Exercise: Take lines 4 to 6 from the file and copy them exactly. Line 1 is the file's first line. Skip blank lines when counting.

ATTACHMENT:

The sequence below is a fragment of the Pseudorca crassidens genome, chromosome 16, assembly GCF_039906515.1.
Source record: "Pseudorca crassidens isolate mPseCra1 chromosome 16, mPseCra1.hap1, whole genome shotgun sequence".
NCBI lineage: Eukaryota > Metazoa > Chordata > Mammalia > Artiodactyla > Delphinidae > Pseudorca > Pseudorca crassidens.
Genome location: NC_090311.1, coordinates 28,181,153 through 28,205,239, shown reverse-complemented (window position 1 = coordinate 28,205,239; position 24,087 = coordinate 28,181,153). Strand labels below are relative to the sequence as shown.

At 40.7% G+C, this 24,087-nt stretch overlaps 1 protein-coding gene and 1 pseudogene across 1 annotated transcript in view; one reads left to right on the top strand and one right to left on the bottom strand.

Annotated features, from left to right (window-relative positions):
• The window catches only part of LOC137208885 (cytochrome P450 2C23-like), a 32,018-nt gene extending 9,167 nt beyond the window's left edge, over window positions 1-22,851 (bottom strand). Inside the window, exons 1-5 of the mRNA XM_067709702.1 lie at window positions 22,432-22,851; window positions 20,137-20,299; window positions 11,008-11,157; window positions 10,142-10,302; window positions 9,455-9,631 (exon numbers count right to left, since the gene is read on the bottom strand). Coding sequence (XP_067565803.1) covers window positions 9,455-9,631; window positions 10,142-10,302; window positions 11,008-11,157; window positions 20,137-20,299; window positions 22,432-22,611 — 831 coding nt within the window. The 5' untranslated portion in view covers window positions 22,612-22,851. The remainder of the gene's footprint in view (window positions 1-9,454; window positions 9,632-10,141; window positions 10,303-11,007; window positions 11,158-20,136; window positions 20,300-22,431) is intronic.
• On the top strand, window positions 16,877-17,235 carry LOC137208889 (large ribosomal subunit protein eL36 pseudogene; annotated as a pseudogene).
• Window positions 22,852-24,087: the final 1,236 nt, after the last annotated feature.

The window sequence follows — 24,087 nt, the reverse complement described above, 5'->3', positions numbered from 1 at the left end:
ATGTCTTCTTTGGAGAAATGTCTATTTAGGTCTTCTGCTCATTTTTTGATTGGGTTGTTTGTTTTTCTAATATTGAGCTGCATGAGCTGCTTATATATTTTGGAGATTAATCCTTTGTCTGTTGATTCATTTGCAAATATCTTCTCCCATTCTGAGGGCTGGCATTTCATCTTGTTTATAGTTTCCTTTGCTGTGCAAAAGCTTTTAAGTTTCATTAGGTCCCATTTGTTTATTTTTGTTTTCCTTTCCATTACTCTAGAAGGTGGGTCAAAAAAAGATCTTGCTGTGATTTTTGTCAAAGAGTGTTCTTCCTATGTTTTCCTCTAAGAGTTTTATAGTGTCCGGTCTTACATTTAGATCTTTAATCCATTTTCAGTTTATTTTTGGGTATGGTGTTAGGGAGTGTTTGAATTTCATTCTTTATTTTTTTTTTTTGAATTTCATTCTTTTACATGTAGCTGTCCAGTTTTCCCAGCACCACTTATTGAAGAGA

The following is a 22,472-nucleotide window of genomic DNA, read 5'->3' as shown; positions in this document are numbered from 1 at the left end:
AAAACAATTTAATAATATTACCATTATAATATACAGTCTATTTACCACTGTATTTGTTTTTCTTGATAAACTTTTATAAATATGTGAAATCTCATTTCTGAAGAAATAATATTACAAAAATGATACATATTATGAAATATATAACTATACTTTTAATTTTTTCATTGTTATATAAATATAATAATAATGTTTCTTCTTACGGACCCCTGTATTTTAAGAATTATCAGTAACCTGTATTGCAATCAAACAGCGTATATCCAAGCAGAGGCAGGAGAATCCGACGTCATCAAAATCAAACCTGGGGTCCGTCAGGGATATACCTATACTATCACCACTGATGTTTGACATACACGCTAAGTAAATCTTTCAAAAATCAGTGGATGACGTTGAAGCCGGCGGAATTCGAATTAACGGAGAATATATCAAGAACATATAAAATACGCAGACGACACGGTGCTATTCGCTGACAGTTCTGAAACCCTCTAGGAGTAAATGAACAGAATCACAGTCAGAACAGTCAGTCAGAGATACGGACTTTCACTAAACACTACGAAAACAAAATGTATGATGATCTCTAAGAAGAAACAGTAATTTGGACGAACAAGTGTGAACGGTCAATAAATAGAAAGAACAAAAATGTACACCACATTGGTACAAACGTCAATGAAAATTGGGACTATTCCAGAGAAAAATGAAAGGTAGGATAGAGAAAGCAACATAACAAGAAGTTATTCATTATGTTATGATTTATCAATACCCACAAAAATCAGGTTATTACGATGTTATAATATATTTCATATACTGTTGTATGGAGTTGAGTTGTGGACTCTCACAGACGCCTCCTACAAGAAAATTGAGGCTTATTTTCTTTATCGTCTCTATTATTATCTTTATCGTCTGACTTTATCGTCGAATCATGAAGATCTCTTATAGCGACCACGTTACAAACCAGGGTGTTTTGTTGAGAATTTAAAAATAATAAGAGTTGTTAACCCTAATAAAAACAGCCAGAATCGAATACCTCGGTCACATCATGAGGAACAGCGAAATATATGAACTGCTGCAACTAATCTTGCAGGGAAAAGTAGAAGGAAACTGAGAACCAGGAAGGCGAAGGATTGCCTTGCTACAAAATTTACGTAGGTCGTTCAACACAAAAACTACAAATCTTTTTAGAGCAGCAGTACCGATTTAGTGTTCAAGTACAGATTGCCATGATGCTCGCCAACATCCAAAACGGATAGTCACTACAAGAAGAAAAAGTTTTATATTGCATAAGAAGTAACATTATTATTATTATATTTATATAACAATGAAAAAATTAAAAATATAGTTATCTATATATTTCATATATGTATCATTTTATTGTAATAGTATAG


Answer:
Genome location: NC_090311.1, coordinates 28,181,153 through 28,205,239, shown reverse-complemented (window position 1 = coordinate 28,205,239; position 24,087 = coordinate 28,181,153). Strand labels below are relative to the sequence as shown.

At 40.7% G+C, this 24,087-nt stretch overlaps 1 protein-coding gene and 1 pseudogene across 1 annotated transcript in view; one reads left to right on the top strand and one right to left on the bottom strand.

Annotated features, from left to right (window-relative positions):